Government Relations Director, Portland Community College
When did you attend the UO and what year did you graduate? What did you study at the UO?
I went to the University of Oregon starting in 2006 and I graduated in December of 2010. I studied business administration in the Lundquist College of Business, and I was a graduate of the Honors College.
Was there a class that inspired you in a new way while at UO?
I took disability studies. I am dyslexic and it was really fascinating to look at a community that I identify with through an academic lens. The reason I went to the University of Oregon was because, at least on the West Coast at the time, there was no other four-year school that had that kind of well-known disability services office the UO offers. Many people told me that college is not for me and I think it was through the UO and through a class like Disabilities Studies at the Honors College that made me realize that we can advocate even if something touches just a portion of our life; it doesn’t have to be all of us but we can do important things in the world. People at the Lundquist College told me just because I learn differently didn’t mean they wouldn’t want me to work hard for my degree and for my honors.
I also took Leadership in Action with Anne Forrestel, a class at the business school which helped apply critical thinking to help small businesses. We worked with a business in Roseburg and just kind of fell in love with the idea of being able to work hard, think critically and help others.
Was there an experience offered by UO that opened your eyes to something new?
I got involved with student government almost my first day on campus. I worked with voter registration, I did internships, and I was always politically engaged. I had been part of student groups and student unions in my high school. It was a pretty politicized environment and I wanted to be a part of a very racially diverse group of folks who were lgbtq+ and I found that group in student government. Student government was the place where I felt most accepted and encouraged so when I came out as lgtbq+ at the end of my senior year, I had been positive for a chunk of time that the lgbtq+ center and the student government was the place that I felt happy and accepted.
What was the number one skill you believe you acquired while at UO?
I think probably the most important skill I developed was having high expectations for my work. The courses I took felt rigorous and I was in an environment where I felt challenged and needed to work hard.
Also, through my political involvement, I think my peers and I learned a lot about how to solve complex problems and how to address a very diverse group of students’ needs, ranging from peers of mine who I know were homeless and in hunger and peers of mine who were incredibly wealthy and had a different idea for what the institution should look like. We worked a lot on safety and sexual assault and I think for all those reasons we were just expecting to be part of solving large-scale community issues and doing that carefully with a budget, which as a business major was how I wanted to go through the world to solve problems, and so I really found all these things to be pretty important learning opportunities for me.
What was something that challenged your way of thinking while at UO?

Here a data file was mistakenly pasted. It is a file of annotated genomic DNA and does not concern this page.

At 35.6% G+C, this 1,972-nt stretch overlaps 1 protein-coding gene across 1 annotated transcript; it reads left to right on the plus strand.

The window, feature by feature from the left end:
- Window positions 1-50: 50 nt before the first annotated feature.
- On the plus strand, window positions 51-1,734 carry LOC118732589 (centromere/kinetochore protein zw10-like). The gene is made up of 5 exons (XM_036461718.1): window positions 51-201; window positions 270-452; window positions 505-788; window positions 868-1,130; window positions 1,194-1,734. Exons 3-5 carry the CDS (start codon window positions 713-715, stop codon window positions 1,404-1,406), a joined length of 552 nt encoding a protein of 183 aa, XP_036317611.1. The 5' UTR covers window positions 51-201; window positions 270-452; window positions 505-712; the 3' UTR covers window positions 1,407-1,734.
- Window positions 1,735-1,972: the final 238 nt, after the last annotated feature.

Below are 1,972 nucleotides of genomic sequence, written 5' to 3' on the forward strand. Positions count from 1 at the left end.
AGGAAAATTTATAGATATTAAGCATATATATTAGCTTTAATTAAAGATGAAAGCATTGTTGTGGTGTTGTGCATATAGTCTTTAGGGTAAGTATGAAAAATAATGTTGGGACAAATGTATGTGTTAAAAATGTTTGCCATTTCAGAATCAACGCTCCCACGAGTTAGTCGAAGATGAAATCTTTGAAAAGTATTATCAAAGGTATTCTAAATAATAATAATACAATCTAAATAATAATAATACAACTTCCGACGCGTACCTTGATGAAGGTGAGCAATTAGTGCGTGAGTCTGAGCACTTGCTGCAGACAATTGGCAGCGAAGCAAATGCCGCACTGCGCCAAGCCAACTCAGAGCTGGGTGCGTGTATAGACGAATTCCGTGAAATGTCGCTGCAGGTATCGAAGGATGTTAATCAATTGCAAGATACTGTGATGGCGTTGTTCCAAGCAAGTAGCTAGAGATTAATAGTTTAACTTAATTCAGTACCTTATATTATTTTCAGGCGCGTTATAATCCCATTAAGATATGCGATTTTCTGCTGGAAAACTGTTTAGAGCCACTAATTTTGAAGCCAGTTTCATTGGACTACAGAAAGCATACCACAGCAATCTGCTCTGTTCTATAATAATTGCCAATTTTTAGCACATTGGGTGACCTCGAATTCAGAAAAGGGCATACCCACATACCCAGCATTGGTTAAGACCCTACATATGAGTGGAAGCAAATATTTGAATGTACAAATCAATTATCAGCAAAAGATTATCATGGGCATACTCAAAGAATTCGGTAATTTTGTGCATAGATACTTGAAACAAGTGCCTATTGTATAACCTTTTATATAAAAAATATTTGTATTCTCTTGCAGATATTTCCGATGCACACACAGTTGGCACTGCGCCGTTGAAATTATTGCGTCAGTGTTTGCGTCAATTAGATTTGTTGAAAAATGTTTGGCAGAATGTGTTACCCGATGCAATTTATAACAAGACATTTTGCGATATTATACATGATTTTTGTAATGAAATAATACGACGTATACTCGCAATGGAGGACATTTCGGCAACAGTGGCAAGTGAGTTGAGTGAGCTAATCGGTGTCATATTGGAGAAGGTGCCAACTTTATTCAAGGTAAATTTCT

The diversity of principles we were taught and applied. There was a very rigid set of principles that we learned in the business school. Then I would go over to the Honors College to take incredibly complex classes, classes on complex social issues to which my business school principles didn’t necessarily apply. Still we learned to apply critical thinking across disciplines. I think the diversity of my peers, their experience academically but also in life was probably what I learned from the most.
Share what you like most about the UO today.
If you had asked me a month ago (before the COVID-19 pandemic impacted people in Oregon), I would have probably answered differently, but right now I’m thinking about the UO’s reputation in my political world of being a creative problem solver regarding sanitation, personal protection equipment, in response to COVID not just for students but for the state. I’m proud of the forward-thinking actions and the scientific research that we provide.
Also I’ve been really proud of the way the UO has been trying to recruit more students of color and setting up programs that aren’t driven entirely by cost, instead applying an equity lens. I see the UO spending dollars in providing resources in a way that other institutions have not been able to figure out how to do financially. The UO is providing those scholarships, is providing those wrap around services and is thinking about bringing more diversity to the business school and hiring recruitment faculty. To me, that’s really important.
What is your present or past career/occupation and/or what do you do for fun?
My present career occupation is that I am in Government Relations and I do that at Portland Community College. It is a place where I believe we are meeting the diversity of the community and thinking really creatively about all the different ways somebody could go through education. While a four year degree was a dream of mine and made sense for me, there are so many students who I met that have created such incredible lives for themselves with a two-year degree or even a six-month certificate. I like the idea of the world having more doors for people to walk through, so that’s why I am particularly passionate about the Community College’s mission.